I can come to your library, book club meeting, or conference to talk about how to help your readers find their next good read. Click here for more information including RA for All's EDI Statement.

Saturday, May 30, 2009

Dracula's Birthday and a New Authorized Sequel

It was on May 26, 1897 that Dracula by Bram Stoker was first published.

The Rap Sheet did a nice write up to mark the anniversary here. Their post has tons of links and excerpts from some of the original reviews of this mother of all vampire novels.

Although Dracula was not the first vampire novel, it has endured as the most influential. Horror maven that I am marketed to be, I have to admit that I am less interested in today's vampire books, mostly because they tend to be more about romance and less about horror. That being said, Dracula is a great book that has stood the test of time.

Interestingly, Stoker's great-grand nephew will be coming out with Dracula the Un-Dead in time for Halloween 2009. (Thanks Rap Sheet for the heads up) This novel is being hailed as the first authorized Dracula story since the 1931 Bela Lugosi film.

I have a feeling this new novel will be very popular. Libraries, start ordering now.

Friday, May 29, 2009

New Book Discussion Group Beginning at BPL!

Our book discussion groups at BPL are getting so popular that beginning in July we will be adding a Saturday group led by Briana. She has decided to go with a "greatest hits of Berwyn's book discussion" theme. After polling Kathy and me she has come up with the following 6 month schedule (links are to my blog posts about past discussions):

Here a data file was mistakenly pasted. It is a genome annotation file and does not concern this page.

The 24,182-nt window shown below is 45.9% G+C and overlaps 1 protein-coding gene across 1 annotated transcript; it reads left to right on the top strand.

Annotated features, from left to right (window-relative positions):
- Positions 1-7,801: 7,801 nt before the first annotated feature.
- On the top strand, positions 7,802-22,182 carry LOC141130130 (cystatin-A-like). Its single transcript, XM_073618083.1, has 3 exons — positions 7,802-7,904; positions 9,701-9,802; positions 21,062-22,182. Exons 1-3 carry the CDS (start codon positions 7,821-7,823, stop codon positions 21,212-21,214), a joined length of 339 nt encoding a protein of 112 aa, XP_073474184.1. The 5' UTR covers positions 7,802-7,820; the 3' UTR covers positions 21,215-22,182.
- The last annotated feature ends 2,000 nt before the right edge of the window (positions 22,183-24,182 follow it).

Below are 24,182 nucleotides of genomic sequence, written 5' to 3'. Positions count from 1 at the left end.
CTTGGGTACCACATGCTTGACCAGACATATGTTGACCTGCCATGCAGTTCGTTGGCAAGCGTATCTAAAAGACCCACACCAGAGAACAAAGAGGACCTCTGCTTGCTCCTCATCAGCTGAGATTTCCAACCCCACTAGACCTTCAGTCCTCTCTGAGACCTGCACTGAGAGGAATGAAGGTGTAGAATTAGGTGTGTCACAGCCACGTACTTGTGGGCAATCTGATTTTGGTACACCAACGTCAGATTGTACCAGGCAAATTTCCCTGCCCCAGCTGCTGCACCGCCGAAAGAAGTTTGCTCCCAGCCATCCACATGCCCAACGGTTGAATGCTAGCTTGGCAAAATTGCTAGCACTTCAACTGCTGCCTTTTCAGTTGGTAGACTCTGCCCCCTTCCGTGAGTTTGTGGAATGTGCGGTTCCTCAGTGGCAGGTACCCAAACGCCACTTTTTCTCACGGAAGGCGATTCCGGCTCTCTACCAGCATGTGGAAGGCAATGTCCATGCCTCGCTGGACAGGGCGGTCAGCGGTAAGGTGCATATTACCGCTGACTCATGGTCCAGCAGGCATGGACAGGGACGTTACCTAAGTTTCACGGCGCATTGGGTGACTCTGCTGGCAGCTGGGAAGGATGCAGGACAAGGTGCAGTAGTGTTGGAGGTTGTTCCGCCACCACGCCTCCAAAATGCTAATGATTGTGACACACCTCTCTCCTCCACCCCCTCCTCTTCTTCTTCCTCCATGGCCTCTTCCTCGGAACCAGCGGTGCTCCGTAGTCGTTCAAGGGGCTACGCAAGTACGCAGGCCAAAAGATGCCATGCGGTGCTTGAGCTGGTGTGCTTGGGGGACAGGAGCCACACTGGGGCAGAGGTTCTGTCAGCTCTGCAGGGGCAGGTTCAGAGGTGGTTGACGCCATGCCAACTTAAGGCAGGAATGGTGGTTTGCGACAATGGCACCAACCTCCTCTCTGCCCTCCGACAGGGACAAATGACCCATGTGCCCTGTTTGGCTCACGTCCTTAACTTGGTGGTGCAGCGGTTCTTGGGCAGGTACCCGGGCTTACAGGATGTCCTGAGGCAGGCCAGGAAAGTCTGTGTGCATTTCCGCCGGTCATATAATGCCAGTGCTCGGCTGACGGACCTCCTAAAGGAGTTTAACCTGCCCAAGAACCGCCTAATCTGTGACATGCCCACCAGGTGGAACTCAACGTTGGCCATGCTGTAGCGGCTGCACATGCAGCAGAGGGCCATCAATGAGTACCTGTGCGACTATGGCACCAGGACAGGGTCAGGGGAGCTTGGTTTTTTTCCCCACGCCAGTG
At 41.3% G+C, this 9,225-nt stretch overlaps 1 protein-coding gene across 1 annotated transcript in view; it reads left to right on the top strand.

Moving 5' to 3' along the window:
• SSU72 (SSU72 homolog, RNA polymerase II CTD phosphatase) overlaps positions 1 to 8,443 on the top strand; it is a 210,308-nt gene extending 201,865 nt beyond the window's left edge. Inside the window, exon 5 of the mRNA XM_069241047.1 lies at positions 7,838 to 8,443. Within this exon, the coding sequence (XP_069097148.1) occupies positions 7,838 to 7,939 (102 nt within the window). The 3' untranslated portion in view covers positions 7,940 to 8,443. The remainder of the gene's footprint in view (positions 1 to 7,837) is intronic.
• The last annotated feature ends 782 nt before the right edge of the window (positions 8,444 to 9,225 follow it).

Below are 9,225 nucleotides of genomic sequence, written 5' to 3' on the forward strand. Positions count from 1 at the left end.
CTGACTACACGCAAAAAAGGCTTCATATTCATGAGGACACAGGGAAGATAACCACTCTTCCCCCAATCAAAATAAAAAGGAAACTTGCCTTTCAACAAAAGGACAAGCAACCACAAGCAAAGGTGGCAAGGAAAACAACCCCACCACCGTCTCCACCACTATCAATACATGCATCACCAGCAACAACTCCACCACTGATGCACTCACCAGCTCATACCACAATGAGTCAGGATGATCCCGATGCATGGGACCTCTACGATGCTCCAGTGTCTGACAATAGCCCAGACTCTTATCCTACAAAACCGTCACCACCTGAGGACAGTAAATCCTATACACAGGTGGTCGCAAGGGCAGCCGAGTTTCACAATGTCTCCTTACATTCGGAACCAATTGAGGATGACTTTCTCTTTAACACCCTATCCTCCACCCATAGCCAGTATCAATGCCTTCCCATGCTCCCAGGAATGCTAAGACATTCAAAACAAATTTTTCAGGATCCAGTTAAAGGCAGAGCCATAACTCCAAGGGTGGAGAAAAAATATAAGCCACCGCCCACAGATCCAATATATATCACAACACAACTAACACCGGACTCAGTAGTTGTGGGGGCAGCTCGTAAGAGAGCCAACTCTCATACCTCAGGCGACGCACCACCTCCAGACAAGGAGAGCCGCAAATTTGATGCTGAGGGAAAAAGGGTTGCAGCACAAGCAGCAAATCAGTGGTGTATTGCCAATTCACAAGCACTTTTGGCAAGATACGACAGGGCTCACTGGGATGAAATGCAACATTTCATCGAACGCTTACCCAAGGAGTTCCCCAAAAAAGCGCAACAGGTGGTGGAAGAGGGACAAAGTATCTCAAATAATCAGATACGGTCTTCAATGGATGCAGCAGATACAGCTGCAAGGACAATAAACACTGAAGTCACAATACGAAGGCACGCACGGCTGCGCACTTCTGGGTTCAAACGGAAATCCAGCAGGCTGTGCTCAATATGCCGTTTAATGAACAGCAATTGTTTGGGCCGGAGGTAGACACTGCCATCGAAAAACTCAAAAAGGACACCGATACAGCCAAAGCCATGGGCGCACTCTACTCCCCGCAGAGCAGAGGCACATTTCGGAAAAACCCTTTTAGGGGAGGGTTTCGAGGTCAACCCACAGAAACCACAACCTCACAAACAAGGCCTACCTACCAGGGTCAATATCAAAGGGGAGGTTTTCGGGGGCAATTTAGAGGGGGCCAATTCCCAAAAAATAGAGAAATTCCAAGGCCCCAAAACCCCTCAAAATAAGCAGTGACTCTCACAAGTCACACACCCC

July - My Sister's Keeper
August - Thirteenth Tale
September - River of Doubt
October - Behind the Scenes at the Museum
November - Suite Francaise
December - Loving Frank

Briana's group also highlights the fact that Briana, Kathy, and I take our old book discussion books and create kits that patrons can check out. Each kit contains at least 9 paperback copies of the book, discussion questions and read alike suggestions. Click here to see our full list of available titles.

Kathy and I have also announced our July-December schedule. Click here to see it. We accept anyone who can make it in person to the meetings, whether you live in Berwyn or not.

While I am talking about book discussions I should also mention our list of book discussion resources, available here. Personally, my absolute favorite free resource is Reading Group Guides. I use this to get ideas for titles to discuss, read author interviews, acquire discussion questions, and just to read their great blog.

A new resource I just found is Readers Place. I like this one because it is from the UK and offers a different perspective.

That should keep your book clubs busy for the next few months.

If you have had a great discussion and want to share with the rest of us, let me know.

Wednesday, May 27, 2009

Joyce Saricks New Genre Book

Speaking of Joyce teaching our class solo this semester, her newly revised genre fiction reference book just came out.

We use this book as the textbook in our Dominican University class and the new edition will be useful to our students and librarians all over the country.

Personally, I an excited to see the finished copy.

Click here or here to order it.

Student Annotations: Fantasy, Western, Historical Fiction

I may not be teaching this semester, but Joyce is and her students put up their first annotations for the "Landscape Genres:" Fantasy, Historical Fiction, and Westerns.

Go on over to our Word Press blog to check them out.

Sunday, May 24, 2009

Romance for All

I have talked about Romance getting a bad rap many times on this blog. One of my favorite resources to combat this unfair treatment of romance novels and their readers is the web site Smart Bitches, Trashy Books.